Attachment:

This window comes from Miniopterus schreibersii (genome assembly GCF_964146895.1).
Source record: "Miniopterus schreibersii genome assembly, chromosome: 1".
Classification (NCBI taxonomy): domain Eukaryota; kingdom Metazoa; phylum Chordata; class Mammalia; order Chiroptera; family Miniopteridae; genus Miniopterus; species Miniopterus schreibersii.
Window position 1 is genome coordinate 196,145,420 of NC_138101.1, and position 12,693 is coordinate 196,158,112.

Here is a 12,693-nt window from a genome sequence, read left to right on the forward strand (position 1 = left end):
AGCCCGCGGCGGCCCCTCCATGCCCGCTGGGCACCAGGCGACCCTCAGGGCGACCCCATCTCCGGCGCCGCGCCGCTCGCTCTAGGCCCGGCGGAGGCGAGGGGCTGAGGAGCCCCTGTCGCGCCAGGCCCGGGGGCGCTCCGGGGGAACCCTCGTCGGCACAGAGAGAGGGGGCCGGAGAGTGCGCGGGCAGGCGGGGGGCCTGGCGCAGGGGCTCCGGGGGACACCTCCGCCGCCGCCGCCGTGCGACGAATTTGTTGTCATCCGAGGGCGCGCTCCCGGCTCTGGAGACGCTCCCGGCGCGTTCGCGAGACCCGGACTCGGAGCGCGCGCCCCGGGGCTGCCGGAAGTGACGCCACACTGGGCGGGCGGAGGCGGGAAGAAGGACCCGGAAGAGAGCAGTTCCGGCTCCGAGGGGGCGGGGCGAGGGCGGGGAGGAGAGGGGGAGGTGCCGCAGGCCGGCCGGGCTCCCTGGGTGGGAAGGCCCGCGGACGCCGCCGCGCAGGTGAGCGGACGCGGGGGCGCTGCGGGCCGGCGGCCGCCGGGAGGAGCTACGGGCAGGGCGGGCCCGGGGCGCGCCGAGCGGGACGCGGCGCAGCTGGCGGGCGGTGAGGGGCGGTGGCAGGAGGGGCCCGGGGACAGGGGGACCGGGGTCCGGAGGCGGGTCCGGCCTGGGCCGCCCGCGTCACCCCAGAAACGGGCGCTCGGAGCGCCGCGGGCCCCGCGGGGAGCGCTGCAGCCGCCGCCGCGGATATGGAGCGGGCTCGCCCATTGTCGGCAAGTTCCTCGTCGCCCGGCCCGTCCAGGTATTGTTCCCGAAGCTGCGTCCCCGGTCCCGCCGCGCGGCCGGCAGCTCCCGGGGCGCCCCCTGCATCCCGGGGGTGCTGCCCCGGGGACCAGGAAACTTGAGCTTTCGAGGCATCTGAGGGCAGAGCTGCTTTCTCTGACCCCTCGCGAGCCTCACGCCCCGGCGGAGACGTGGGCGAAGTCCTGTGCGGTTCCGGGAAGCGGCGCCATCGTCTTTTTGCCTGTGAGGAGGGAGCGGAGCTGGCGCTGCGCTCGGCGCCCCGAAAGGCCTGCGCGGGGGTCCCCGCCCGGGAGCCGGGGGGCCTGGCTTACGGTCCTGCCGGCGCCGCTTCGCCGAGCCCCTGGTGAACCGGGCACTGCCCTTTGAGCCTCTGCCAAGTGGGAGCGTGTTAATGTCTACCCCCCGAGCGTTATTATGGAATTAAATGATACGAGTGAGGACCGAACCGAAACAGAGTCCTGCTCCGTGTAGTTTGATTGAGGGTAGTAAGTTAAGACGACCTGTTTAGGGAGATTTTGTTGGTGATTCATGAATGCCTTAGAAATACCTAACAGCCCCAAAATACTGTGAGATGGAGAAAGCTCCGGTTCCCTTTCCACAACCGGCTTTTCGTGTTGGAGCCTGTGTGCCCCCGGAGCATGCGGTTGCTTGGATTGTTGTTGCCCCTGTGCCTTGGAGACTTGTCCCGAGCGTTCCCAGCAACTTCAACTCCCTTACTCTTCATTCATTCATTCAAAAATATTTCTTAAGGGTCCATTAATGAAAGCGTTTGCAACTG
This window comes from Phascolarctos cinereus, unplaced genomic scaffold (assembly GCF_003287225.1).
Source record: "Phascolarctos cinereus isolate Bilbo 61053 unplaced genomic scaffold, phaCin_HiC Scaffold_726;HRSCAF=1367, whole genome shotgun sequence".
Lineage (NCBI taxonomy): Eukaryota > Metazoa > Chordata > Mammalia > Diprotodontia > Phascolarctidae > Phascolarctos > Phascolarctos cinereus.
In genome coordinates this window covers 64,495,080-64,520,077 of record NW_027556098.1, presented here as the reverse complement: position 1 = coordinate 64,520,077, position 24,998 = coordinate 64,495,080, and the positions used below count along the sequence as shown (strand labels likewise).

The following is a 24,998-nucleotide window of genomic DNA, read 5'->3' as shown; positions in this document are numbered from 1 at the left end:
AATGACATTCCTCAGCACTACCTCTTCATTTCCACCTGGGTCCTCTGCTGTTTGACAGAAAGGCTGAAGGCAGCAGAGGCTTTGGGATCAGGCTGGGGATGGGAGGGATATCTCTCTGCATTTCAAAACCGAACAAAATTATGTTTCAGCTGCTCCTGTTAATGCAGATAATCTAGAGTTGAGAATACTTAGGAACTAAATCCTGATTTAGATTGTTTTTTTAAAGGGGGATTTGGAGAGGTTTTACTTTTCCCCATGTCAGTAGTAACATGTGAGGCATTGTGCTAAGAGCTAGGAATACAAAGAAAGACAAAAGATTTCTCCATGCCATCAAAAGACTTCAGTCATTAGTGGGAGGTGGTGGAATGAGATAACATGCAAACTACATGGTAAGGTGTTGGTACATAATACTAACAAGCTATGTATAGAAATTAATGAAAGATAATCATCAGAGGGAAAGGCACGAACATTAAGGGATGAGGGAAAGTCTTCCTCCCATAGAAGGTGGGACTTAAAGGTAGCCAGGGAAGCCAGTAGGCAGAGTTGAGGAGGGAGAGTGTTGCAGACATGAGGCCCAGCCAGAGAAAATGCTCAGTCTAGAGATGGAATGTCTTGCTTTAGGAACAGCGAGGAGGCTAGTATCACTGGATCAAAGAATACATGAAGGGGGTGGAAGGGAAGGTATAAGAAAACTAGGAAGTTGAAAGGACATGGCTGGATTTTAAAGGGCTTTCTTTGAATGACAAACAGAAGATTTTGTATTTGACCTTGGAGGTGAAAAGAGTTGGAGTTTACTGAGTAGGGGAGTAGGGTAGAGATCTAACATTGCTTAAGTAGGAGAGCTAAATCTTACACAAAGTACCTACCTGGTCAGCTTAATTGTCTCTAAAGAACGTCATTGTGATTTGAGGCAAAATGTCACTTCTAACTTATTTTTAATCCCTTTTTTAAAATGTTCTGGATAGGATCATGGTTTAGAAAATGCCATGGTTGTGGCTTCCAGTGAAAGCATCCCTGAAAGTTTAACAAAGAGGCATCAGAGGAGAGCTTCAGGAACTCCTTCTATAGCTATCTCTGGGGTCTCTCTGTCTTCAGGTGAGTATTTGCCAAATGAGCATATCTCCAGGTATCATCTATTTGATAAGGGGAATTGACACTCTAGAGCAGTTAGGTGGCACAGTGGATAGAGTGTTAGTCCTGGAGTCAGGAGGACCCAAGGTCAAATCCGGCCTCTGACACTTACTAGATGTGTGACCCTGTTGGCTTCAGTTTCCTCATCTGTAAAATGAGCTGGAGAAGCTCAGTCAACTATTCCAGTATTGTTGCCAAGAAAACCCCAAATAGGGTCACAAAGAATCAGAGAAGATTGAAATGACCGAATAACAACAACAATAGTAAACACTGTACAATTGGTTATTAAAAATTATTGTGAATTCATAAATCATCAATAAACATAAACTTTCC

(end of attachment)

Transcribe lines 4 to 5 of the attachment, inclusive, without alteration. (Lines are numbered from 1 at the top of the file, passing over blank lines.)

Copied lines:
Window position 1 is genome coordinate 196,145,420 of NC_138101.1, and position 12,693 is coordinate 196,158,112.

Here is a 12,693-nt window from a genome sequence, read left to right on the forward strand (position 1 = left end):